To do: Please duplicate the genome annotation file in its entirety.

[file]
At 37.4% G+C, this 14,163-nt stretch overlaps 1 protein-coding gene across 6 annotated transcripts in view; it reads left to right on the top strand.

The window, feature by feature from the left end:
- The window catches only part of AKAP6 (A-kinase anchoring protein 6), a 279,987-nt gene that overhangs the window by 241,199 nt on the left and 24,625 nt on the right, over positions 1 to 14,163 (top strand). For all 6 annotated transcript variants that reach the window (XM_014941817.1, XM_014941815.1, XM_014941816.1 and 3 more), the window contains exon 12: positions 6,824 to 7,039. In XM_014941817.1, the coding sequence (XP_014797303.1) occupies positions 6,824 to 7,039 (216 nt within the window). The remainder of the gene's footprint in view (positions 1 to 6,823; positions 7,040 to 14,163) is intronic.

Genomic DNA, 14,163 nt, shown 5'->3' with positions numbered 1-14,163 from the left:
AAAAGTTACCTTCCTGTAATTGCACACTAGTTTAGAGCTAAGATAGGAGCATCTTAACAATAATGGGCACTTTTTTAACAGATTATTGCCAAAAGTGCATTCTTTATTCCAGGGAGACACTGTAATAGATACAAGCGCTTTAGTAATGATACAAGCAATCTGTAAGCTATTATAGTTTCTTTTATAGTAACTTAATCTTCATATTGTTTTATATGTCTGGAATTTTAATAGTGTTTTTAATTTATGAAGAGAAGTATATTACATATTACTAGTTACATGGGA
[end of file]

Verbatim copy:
At 37.4% G+C, this 14,163-nt stretch overlaps 1 protein-coding gene across 6 annotated transcripts in view; it reads left to right on the top strand.

The window, feature by feature from the left end:
- The window catches only part of AKAP6 (A-kinase anchoring protein 6), a 279,987-nt gene that overhangs the window by 241,199 nt on the left and 24,625 nt on the right, over positions 1 to 14,163 (top strand). For all 6 annotated transcript variants that reach the window (XM_014941817.1, XM_014941815.1, XM_014941816.1 and 3 more), the window contains exon 12: positions 6,824 to 7,039. In XM_014941817.1, the coding sequence (XP_014797303.1) occupies positions 6,824 to 7,039 (216 nt within the window). The remainder of the gene's footprint in view (positions 1 to 6,823; positions 7,040 to 14,163) is intronic.

Genomic DNA, 14,163 nt, shown 5'->3' with positions numbered 1-14,163 from the left:
AAAAGTTACCTTCCTGTAATTGCACACTAGTTTAGAGCTAAGATAGGAGCATCTTAACAATAATGGGCACTTTTTTAACAGATTATTGCCAAAAGTGCATTCTTTATTCCAGGGAGACACTGTAATAGATACAAGCGCTTTAGTAATGATACAAGCAATCTGTAAGCTATTATAGTTTCTTTTATAGTAACTTAATCTTCATATTGTTTTATATGTCTGGAATTTTAATAGTGTTTTTAATTTATGAAGAGAAGTATATTACATATTACTAGTTACATGGGA